Split is the second-largest city of Croatia and the largest city of the region of Dalmatia. It lies on the eastern shore of the Adriatic Sea, centred on the Roman Palace of the Emperor Diocletian. Spread over a central peninsula and its surroundings, Split’s greater area includes the neighboring seaside towns as well. An intraregional transport hub and popular tourist destination, the city is a link to numerous Adriatic islands and the Apennine peninsula.

Split is one of the oldest cities in the area. While it is traditionally considered just over 1,700 years old counting from the construction of Diocletian’s Palace in 305 CE, archaeological research relating to the original founding of the city as the Greek colony of Aspálathos in the 4th century BCE establishes the urban history of the area as being several centuries older. The city turned into a prominent settlement around 650 AD, when it became successor to the ancient capital of the Roman province of Dalmatia, Salona: as after the Sack of Salona by the Avars and Slavs, the fortified Palace of Diocletian was settled by the Roman refugees. Split became a Byzantine city, to later gradually drift into the sphere of the Byzantine vassal, the Republic of Venice, and the Croatian Kingdom, with the Byzantines retaining nominal suzerainty. For much of the High and Late Middle Ages, Split enjoyed autonomy as a free city, caught in the middle of a struggle between Venice and the king of Hungary for control over the Dalmatian cities.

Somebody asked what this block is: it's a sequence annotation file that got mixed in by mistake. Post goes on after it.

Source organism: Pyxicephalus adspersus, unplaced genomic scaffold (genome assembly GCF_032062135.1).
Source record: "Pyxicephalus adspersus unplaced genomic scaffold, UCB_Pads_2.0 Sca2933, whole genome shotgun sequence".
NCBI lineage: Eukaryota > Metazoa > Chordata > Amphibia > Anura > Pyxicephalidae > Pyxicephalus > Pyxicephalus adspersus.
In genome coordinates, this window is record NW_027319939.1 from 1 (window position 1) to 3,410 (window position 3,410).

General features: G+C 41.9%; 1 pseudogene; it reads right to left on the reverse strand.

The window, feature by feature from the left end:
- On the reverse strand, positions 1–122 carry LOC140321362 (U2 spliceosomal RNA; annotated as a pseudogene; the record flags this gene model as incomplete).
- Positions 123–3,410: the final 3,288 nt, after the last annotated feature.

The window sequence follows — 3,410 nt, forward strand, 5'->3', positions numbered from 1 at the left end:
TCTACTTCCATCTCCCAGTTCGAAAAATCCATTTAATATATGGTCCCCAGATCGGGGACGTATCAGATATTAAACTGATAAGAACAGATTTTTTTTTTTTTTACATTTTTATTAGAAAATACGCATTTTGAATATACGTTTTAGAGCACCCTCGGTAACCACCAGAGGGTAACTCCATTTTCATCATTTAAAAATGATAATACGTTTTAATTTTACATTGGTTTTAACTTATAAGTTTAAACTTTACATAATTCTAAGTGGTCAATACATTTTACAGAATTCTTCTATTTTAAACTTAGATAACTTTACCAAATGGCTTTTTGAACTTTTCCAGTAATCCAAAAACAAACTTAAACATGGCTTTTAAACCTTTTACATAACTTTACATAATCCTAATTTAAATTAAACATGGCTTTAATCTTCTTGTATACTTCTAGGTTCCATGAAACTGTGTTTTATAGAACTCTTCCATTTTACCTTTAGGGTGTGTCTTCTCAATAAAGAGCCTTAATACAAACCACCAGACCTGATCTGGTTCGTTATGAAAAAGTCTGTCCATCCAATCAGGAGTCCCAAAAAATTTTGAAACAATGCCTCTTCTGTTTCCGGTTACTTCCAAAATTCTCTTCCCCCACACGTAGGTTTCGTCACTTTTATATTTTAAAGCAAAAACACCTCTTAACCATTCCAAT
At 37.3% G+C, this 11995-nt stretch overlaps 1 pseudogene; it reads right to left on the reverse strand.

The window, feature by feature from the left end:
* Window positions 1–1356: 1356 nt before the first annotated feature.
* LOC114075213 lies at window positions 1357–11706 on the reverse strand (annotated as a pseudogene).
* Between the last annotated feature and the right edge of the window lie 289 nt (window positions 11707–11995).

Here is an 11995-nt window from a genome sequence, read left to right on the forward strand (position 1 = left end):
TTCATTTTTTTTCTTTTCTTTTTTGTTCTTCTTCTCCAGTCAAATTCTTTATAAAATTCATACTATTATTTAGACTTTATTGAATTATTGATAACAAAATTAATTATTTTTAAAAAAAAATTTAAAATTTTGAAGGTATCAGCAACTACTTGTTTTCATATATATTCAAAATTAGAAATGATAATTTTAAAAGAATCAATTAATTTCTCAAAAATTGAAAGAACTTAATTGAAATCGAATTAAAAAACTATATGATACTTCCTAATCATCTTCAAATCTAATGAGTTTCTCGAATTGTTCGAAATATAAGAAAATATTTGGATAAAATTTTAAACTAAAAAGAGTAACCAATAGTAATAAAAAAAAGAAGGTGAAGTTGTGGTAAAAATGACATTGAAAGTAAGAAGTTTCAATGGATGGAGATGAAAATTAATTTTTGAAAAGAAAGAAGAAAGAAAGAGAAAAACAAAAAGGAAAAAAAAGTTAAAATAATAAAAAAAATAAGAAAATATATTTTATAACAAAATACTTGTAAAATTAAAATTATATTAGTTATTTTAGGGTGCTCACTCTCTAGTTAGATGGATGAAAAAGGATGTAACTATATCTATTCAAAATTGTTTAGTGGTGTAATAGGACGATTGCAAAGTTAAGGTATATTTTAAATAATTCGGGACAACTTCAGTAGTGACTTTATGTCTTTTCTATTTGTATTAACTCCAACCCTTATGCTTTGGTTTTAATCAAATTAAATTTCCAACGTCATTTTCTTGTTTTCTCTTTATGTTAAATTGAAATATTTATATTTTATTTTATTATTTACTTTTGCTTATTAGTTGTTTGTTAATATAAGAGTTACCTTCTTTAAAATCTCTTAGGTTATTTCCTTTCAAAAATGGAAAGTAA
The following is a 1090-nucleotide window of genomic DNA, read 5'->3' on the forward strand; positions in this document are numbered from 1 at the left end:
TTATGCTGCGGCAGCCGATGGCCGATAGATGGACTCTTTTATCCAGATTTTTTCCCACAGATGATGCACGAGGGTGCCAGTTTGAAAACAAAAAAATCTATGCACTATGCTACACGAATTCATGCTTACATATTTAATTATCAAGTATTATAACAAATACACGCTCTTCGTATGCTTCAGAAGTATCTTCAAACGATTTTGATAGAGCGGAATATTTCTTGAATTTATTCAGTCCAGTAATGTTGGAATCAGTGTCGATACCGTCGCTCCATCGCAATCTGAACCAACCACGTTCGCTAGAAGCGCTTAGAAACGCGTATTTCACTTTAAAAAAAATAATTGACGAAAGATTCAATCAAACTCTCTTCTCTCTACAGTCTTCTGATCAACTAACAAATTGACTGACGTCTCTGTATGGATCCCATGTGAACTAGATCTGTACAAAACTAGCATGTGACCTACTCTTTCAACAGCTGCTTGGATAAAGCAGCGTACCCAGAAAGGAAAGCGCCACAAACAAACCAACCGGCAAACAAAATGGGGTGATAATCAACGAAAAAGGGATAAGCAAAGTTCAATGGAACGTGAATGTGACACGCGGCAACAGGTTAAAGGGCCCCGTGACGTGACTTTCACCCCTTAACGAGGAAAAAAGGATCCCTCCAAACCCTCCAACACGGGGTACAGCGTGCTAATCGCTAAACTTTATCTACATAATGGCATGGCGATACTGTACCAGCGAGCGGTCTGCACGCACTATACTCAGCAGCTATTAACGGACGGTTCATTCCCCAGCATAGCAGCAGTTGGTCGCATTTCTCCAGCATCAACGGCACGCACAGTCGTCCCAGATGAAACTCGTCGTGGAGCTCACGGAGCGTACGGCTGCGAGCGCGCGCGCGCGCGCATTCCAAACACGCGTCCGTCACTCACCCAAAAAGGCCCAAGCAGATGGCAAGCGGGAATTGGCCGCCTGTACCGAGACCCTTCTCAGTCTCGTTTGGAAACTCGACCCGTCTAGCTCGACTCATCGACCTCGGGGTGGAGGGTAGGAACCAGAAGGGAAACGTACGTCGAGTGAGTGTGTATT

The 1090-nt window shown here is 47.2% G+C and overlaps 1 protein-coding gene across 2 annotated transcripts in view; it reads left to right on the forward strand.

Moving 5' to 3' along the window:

Split is situated on a peninsula between the eastern part of the Gulf of Kaštela and the Split Channel. The Marjan hill (178 m), rises in the western part of the peninsula. The ridges Kozjak (779 m) and its brother Mosor (1339 m) protect the city from the north and northeast, and separate it from the hinterland.